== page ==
1) Assuming I can get it out the door for, say, $3500 plus tax, is that a good deal for a clean 2006 KLR with 7000 miles, new tires, and no farkles?

 

Last year I got a 5 month old 2007 with 1700 mile for $3500.00. Now that was a deal.

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In October my son (who was in a hurry to buy) bought an '05 with 3 Pelican cases, the dohickey upgrade, and a Corbin seat for $4200. The bike had a little over 3000 miles on it. With more time to look I thought he could do a little better but the extras were worth at least a $1000 to him.

 

I think this is one of the better first road bikes if you're tall enough for it. Two weeks after he bought it he rode from Bend Oregon to Reno and back. These bikes can travel. At 60-65 vibration is minimal. And it makes dirt roads inviting.

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You may want to shop around maybe just a bit. Have been on the lookout locally (in the DC area) for a 650 class dual sport but am in a position to have to trade one (an 04 Triumph America) to get one due to garage space.

Lately it seems quite a few hits on the local Craigslist. Dec 5 was an 06 KLR with 3k miles for $3700. Dec 6 an 06 for $4500 with 4k miles.

Then today it was this 06 KLR with 1200 miles for $2800. Am struggling not to go out and write a check for that one.

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I think it is a bit high for "no farkles". I sold an 04 a year+ agp with similar miles plus every farkle known to man including aluminum panniers for $3700. You can spend $2K on farkles pretty quickly so keep that in mind while deciding.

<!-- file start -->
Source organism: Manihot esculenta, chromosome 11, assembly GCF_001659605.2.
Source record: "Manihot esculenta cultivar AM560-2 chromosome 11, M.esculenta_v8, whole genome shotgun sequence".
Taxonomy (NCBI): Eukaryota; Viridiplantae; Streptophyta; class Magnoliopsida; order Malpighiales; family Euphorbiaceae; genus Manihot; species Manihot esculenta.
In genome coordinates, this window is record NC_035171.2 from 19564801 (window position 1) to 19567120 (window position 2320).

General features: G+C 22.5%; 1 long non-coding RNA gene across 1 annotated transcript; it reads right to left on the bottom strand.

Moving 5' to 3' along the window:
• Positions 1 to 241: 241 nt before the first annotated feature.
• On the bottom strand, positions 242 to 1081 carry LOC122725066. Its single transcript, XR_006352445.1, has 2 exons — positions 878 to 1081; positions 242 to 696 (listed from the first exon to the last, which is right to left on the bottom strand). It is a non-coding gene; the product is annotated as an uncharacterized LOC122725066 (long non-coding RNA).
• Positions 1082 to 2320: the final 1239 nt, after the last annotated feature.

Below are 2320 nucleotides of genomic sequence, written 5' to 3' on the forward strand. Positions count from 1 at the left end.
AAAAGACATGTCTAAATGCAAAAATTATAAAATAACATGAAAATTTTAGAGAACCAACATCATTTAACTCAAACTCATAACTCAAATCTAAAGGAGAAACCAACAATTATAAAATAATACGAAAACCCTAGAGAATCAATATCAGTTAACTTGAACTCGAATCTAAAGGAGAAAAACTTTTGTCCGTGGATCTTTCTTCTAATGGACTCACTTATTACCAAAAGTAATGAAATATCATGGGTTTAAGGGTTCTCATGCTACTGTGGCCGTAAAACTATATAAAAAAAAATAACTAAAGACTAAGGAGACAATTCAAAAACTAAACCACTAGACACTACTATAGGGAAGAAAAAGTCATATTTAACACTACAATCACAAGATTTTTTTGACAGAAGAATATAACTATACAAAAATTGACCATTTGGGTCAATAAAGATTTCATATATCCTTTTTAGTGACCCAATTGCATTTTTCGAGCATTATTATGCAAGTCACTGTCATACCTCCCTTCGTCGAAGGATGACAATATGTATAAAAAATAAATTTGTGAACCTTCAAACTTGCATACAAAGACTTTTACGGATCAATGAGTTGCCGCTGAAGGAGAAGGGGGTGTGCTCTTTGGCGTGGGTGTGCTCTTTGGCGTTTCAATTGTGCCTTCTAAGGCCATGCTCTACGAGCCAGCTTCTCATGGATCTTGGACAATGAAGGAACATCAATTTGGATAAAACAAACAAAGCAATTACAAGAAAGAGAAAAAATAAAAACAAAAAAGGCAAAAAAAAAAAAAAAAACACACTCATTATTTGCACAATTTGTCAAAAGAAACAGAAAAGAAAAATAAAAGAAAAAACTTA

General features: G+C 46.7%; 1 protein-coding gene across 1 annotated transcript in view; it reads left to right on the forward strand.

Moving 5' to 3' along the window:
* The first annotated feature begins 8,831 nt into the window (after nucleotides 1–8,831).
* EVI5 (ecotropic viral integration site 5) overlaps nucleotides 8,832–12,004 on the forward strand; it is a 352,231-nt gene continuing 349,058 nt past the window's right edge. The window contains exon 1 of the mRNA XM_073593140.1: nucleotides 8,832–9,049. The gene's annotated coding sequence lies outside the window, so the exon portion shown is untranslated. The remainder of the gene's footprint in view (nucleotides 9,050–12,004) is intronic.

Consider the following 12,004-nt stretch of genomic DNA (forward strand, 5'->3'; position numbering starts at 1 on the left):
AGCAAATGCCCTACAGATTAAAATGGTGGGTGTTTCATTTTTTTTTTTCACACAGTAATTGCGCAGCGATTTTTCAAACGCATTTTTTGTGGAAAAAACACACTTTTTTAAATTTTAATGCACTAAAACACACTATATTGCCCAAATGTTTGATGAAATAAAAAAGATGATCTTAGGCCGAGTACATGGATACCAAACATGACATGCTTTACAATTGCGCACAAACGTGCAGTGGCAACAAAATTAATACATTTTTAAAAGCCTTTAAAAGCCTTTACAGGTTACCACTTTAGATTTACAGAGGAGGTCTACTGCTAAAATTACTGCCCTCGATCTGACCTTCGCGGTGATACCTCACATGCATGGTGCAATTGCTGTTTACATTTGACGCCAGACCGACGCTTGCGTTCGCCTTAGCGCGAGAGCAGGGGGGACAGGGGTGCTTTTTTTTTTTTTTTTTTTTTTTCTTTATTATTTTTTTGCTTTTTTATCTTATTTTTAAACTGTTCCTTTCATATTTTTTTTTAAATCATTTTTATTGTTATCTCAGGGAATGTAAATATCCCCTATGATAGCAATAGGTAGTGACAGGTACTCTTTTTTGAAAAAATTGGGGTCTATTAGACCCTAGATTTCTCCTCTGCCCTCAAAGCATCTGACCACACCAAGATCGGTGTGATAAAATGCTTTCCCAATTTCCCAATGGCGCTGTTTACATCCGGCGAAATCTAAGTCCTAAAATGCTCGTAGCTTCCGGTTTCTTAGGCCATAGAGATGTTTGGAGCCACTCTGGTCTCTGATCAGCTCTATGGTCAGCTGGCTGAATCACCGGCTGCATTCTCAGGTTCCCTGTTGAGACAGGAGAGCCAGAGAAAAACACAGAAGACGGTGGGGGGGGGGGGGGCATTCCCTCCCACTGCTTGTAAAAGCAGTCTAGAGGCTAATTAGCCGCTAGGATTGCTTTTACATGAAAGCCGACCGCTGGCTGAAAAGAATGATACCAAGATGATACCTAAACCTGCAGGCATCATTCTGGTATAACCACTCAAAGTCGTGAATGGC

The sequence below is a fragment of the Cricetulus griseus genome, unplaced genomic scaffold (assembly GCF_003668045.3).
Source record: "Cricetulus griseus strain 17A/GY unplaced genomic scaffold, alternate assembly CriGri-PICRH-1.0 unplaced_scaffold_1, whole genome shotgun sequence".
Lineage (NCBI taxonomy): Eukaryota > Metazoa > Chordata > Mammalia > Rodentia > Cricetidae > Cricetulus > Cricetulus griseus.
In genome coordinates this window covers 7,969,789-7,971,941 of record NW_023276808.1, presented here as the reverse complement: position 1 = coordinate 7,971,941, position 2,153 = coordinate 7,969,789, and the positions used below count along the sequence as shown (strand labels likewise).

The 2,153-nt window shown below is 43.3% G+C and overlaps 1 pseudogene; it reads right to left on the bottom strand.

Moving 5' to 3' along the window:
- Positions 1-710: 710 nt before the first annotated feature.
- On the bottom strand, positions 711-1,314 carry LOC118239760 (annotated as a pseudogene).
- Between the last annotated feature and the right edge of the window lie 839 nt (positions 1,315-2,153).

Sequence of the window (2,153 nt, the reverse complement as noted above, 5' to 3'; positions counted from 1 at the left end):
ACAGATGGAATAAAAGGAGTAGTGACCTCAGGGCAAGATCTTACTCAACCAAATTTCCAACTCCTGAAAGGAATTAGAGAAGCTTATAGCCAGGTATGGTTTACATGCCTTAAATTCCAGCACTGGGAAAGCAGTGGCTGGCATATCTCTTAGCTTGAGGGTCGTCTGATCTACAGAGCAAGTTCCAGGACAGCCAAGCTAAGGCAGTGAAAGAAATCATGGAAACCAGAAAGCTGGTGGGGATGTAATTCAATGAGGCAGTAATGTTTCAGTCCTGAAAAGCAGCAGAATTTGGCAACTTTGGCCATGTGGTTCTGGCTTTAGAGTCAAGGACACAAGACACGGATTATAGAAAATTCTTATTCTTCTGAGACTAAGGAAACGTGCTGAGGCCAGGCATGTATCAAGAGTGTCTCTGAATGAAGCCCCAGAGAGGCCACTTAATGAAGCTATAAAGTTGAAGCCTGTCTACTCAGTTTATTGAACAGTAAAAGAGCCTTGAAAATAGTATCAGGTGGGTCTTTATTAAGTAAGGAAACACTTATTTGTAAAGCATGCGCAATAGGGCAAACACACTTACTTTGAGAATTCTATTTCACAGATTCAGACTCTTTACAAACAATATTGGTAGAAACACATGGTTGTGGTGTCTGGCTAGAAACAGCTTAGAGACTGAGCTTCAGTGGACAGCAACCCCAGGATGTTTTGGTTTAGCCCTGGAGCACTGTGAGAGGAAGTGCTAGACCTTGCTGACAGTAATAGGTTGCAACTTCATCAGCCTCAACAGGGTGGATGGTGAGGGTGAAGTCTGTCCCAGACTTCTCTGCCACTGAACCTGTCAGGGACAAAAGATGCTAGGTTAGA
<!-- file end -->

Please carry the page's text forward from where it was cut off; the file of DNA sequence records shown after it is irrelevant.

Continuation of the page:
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I just bought a new 09 for $5200.00. I was looking at a used 08 but the price difference wasn't significant. I also don't like to buy the 1st year ( or major upgrade) of any bike. I was supposed to pick it up later this week but the forecast calls for freezing rain and sleet tomorrow.

I did test ride a used 08 and liked it a lot.

 

Bill

R1200RT

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My local dealer had it for $6400.00 which included freight, set up, taxes....etc.

Both dealers within 50 miles will give it to me for 5180 plus tax. Ends up being around $5600 out the door. Plus the dealer I bought it from told me he would let me watch the 600 mile checkup so I can learn how to do the valve adjustments myself! Seems like a pretty good deal.

 

Bill

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Plus the dealer I bought it from told me he would let me watch the 600 mile checkup so I can learn how to do the valve adjustments myself! Seems like a pretty good deal.

 

 

Unless something has changed recently,1st valve adjustment is at 15k,with no 600 mile checkup..